Comfort Food (Essay, Part 3)

I attribute my lifelong love of rich food, and the comfort I derive from eating it, to my late father. Dad must have been one of those people with extra taste buds layered on his tongue. Other cooks might add the seasonings a recipe called for, but dad felt compelled to sniff and sample the dried chili peppers, or ground thyme, or garlic powder, before he shook any into his soup pot.

The genetic link to my foodiness extends even past my father to his mother, Grandma Nancy. She was such an enthusiastic eater, she was chubby in the 1920’s when hardly anyone was overweight. Food was still slow then and “fast” had nothing to do with time, and everything to do with abstinence.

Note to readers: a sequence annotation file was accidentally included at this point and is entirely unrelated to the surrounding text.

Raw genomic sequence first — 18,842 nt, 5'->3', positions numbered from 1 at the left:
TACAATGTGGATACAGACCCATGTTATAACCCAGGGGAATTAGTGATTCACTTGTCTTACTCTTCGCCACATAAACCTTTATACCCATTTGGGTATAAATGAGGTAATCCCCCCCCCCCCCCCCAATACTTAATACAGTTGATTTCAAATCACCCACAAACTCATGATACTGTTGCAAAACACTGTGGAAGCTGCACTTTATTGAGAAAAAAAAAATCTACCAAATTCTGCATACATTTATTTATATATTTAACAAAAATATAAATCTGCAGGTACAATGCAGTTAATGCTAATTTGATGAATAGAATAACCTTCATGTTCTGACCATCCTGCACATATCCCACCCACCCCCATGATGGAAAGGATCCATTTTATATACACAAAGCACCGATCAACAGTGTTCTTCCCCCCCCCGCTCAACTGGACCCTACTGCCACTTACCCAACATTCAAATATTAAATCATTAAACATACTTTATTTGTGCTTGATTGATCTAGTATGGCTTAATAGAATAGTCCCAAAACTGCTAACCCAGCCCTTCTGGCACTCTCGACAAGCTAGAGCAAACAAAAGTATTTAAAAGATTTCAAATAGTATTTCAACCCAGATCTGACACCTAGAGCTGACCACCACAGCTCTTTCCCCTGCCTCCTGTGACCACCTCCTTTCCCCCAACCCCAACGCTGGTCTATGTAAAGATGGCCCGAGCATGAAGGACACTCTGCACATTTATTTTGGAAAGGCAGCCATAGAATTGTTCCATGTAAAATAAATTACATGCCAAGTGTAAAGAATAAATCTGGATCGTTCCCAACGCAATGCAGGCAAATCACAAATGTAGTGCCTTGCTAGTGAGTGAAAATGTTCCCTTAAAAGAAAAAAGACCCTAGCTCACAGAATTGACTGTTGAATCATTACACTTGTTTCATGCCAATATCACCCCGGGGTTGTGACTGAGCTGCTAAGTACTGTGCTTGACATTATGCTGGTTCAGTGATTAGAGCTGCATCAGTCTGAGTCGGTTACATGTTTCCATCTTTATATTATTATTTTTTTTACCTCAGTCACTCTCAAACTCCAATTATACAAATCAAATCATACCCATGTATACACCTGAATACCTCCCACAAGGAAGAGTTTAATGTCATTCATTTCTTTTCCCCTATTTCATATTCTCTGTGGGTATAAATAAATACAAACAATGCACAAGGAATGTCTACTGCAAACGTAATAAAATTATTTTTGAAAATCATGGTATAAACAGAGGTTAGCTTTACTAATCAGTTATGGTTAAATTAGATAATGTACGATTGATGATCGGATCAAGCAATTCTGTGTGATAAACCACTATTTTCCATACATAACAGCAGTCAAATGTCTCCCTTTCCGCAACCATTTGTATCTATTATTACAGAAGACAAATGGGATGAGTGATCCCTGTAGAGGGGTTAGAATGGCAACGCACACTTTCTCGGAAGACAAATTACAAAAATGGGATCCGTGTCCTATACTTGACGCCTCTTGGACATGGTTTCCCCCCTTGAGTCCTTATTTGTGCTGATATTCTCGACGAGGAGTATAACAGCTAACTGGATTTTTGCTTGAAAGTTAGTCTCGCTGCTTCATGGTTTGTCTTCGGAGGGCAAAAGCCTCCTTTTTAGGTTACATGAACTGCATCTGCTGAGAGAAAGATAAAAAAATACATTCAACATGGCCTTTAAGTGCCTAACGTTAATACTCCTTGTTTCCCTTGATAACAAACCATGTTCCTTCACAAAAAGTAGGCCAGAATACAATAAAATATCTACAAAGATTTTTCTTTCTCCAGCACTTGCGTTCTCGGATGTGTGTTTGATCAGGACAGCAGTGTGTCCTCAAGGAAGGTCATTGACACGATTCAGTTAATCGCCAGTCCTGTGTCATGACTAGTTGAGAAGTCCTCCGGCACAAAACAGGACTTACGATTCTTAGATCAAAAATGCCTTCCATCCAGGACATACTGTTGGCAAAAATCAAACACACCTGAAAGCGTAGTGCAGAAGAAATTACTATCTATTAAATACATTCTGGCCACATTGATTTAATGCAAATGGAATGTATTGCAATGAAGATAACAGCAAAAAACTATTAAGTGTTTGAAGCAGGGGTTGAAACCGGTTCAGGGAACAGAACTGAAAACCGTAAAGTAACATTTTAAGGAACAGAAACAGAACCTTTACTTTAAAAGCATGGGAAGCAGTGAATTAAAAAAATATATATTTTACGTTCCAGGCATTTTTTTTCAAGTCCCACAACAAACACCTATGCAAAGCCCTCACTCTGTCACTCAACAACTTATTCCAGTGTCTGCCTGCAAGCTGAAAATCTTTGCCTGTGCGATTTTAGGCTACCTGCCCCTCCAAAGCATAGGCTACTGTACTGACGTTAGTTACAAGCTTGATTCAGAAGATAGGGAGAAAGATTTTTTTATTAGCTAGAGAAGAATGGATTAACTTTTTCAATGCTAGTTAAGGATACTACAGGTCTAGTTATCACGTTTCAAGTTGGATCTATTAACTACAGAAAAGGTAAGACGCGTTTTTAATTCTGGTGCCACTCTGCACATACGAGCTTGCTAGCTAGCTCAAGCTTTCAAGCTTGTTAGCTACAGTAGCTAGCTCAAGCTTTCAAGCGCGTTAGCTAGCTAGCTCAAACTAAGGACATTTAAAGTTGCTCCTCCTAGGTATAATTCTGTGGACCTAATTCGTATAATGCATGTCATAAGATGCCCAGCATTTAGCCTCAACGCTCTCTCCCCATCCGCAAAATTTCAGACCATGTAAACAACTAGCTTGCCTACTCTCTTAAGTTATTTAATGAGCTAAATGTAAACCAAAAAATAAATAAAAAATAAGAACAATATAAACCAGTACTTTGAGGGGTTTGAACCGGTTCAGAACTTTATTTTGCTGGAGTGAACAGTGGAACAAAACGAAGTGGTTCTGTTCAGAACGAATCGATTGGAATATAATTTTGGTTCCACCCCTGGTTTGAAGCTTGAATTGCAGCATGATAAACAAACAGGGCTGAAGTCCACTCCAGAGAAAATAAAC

Food may have been the only crutch Grandma Nancy had to lean on. She was a single mother of two, working long days for a coal mining company in Eastern Kentucky. Evidently life became too bleak, and Nancy felt she had to give up one of her children in order to survive. My dad was the one she gave away to a barren aunt and uncle. Such soul sick, “Sophie’s Choice” situations could easily lay the groundwork for emotional eating.
The last time my father came to see me I remember laboring in the kitchen to make a nice roast beef and gravy dinner, knowing his penchant for meat and potatoes. I even stirred up some yeast rolls which he, coming from the South, referred to as biscuits.
But he wanted to treat the hostess. He insisted we go out to the Desert Inn for dinner. We could store the food I’d made in the fridge, he said. A few years after this visit I got a call from a hospital spokesman telling me my father had not survived his heart surgery. It was midsummer, and I remember looking out the kitchen window to the field beyond. A wind had come up bending the tall grasses low.

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